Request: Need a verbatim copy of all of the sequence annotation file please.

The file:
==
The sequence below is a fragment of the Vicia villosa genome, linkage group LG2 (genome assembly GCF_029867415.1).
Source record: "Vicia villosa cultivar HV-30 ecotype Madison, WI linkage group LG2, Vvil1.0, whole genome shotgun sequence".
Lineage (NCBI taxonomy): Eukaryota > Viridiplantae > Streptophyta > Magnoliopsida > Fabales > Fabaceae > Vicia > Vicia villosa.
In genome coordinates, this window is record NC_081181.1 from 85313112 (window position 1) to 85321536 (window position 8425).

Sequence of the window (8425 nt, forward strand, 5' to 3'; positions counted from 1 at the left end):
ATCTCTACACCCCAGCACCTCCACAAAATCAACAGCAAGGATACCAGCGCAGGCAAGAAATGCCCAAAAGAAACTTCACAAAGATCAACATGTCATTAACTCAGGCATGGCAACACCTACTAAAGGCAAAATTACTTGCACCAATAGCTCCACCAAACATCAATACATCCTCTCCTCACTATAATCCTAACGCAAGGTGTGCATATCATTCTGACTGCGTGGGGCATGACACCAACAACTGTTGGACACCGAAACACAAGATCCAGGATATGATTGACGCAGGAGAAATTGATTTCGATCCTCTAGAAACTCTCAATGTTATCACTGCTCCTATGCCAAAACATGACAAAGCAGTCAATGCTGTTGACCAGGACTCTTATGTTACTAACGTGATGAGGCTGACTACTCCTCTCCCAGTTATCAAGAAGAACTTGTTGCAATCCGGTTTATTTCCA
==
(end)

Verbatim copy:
The sequence below is a fragment of the Vicia villosa genome, linkage group LG2 (genome assembly GCF_029867415.1).
Source record: "Vicia villosa cultivar HV-30 ecotype Madison, WI linkage group LG2, Vvil1.0, whole genome shotgun sequence".
Lineage (NCBI taxonomy): Eukaryota > Viridiplantae > Streptophyta > Magnoliopsida > Fabales > Fabaceae > Vicia > Vicia villosa.
In genome coordinates, this window is record NC_081181.1 from 85313112 (window position 1) to 85321536 (window position 8425).

Sequence of the window (8425 nt, forward strand, 5' to 3'; positions counted from 1 at the left end):
ATCTCTACACCCCAGCACCTCCACAAAATCAACAGCAAGGATACCAGCGCAGGCAAGAAATGCCCAAAAGAAACTTCACAAAGATCAACATGTCATTAACTCAGGCATGGCAACACCTACTAAAGGCAAAATTACTTGCACCAATAGCTCCACCAAACATCAATACATCCTCTCCTCACTATAATCCTAACGCAAGGTGTGCATATCATTCTGACTGCGTGGGGCATGACACCAACAACTGTTGGACACCGAAACACAAGATCCAGGATATGATTGACGCAGGAGAAATTGATTTCGATCCTCTAGAAACTCTCAATGTTATCACTGCTCCTATGCCAAAACATGACAAAGCAGTCAATGCTGTTGACCAGGACTCTTATGTTACTAACGTGATGAGGCTGACTACTCCTCTCCCAGTTATCAAGAAGAACTTGTTGCAATCCGGTTTATTTCCA